Link Aggregation with PowerConnect 2724

A stock photograph of my network closet. Server located below.

A while back I got a hold of a Dell PowerConnect 2724 Gigabit Managed switch (24 ports) for home use. It has a web-based UI to administer it, which makes it easy to manage. Although it only seems to work with Firefox due to some awkward login methods, overall it works just fine considering you aren’t managing it on a day to day basis.

One advantage of using a managed switch over an unmanaged switch (typically seen in consumer/home use application) is the ability to create aggregate links, which has many different names but is classified under the IEEE 802.1ax and 802.3ad standards.

So what is an aggregate link?

Link aggregation is a computer networking term to describe various methods of combining (aggregating) multiple network connections in parallel to increase throughput beyond what a single connection could sustain, and to provide redundancy in case one of the links fails.

Courtesy: Wikipedia

In my case, my Hackintosh has two separate gigabit network interfaces on it’s ASUS P5W DH motherboard, allowing me to plug in two network cables into it, both plugged into my PowerConnect. They act as one network connection at a theoretical speed of 2 Gbps, or double what a single link would have.

As to whether 2 Gbps is even required for my use, that’s debatable. I just think it’s awesome 🙂

Configuration & testing

What was odd was that in order for Mac OS X to recognize both devices in the link, I needed to make sure only one was assigned to the LAG in the PowerConnect configuration page. The server is connected on ports 1 & 2 of the switch, and as soon as I added both ports to the Link Aggregate group, one of the devices in OS X would report that it did not support 802.3de. I assume this is not standard configuration, but it definitely works. I came accross a forum thread that seemed to be having trouble getting the PowerConnect to talk to OS X, so perhaps this is the solution they are looking for. The trick is to only assign one of the ports to the LAG group, and leave the other port configured normally.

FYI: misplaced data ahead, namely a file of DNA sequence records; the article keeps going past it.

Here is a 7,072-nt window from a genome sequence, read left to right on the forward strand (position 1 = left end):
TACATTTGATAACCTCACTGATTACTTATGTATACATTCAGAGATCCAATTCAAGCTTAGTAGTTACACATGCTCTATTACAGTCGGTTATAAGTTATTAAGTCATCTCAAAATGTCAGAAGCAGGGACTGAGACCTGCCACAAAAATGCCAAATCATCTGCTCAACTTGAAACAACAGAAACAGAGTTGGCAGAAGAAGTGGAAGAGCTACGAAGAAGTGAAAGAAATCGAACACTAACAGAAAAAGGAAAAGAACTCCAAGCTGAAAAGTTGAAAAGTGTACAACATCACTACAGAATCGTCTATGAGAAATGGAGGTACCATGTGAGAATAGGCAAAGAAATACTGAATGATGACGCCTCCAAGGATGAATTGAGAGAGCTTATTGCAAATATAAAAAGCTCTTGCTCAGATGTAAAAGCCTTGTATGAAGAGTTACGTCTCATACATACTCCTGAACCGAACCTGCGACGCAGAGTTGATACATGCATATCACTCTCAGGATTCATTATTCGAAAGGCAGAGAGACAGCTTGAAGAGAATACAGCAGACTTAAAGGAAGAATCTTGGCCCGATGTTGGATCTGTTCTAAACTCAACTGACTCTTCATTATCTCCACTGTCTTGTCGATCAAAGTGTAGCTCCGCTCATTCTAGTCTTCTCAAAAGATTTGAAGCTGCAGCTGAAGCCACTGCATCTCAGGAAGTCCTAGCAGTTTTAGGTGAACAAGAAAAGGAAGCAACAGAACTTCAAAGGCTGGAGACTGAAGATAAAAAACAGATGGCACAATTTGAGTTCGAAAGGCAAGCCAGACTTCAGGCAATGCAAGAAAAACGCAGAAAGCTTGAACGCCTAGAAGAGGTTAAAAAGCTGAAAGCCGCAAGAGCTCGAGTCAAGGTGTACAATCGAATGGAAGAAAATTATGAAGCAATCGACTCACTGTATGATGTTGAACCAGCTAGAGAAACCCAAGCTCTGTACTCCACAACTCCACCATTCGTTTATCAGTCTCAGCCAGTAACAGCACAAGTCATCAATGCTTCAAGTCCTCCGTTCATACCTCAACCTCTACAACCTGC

Suggested PowerConnect LAG configuration. Only add one port to the LAG.

To test the link, I ran iperf, an open source utility that streams TCP/IP packets from one computer to another and measures their performance. In order to flood the link aggregate successfully, I’ll need at least 2 computers connecting at gigabit speeds to saturate it.

I ran iperf as follows:

iperf -c -t 60 -P 10 -w 9000

with t being how long it shoudl run in seconds, P being number of threads to run on the machine, and w being the size of the packet, 9000 bytes in this case. I ran it from my MacBook Pro and our family iMac over SSH. All machines had Jumbo Frames enabled, allowing more data to pass in a single packet at once.

The result was a whopping ~200MB/s or about 1.56 Gbps actual network throughput (different from theoretical maximum. Not bad for a quick software-based solution.

If I disconnect one of the links in the above tests, it appropriate dropped in speed by about half, and upon plugging it back in, it came back up to speed. Thus, this also provides link redundancy.

One note for other PowerConnect users though, for somer reason when Jumbo Frames are enabled on the switch and a machine, the Web UI becomes inaccessible. If you need to administer the switch again, simply step down your network interface to 1500 again and it should load.

Screenshot of my Hackintosh server admin connection.